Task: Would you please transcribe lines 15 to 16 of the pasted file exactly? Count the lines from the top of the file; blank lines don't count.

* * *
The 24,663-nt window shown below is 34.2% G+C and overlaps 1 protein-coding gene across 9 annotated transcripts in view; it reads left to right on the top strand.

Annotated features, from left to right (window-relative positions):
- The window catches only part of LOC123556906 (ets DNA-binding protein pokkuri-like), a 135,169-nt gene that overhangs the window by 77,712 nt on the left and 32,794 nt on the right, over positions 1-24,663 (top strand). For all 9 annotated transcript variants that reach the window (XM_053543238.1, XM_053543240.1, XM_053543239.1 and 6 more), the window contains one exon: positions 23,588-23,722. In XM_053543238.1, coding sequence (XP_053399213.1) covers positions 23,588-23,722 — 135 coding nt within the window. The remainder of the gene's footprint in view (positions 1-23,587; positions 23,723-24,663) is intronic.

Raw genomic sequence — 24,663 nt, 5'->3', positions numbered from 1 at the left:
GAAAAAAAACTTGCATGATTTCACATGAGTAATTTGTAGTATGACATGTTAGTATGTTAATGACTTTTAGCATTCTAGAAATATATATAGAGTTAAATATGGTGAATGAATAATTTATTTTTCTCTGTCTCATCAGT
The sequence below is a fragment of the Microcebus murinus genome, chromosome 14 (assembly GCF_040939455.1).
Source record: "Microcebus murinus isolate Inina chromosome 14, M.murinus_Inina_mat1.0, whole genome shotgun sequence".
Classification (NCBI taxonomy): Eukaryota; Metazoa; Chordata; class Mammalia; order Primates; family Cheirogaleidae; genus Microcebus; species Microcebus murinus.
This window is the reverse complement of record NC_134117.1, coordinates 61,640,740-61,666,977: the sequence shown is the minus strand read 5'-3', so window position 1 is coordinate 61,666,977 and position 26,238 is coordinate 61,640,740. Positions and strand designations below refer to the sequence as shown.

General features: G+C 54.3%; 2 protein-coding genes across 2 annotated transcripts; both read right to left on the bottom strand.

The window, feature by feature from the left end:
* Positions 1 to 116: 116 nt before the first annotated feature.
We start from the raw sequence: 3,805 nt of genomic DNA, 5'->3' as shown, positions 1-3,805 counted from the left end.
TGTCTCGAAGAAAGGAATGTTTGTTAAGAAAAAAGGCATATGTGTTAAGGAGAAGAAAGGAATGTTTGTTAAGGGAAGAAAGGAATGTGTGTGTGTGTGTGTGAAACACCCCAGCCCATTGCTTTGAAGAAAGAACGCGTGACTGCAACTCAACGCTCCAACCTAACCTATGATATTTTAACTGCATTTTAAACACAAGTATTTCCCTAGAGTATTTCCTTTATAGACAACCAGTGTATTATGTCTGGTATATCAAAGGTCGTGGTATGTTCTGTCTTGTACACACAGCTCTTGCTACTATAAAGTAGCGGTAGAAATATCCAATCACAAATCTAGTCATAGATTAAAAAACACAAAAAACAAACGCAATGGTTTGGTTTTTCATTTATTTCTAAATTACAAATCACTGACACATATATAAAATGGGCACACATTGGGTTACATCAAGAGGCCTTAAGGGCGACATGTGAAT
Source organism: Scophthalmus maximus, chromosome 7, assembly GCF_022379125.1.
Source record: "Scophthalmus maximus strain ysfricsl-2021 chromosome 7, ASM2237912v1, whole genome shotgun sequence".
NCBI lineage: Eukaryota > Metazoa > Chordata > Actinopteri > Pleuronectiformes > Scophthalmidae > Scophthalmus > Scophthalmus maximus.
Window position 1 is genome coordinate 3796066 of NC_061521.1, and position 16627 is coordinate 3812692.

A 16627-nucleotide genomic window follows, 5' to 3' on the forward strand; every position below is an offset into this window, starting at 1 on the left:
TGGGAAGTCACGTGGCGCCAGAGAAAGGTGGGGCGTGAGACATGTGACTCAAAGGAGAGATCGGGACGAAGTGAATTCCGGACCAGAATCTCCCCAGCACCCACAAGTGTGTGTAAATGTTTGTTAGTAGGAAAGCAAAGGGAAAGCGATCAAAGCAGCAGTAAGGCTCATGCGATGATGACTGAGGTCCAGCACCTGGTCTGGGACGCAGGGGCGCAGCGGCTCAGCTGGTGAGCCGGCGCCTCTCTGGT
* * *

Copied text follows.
Source organism: Scophthalmus maximus, chromosome 7, assembly GCF_022379125.1.
Source record: "Scophthalmus maximus strain ysfricsl-2021 chromosome 7, ASM2237912v1, whole genome shotgun sequence".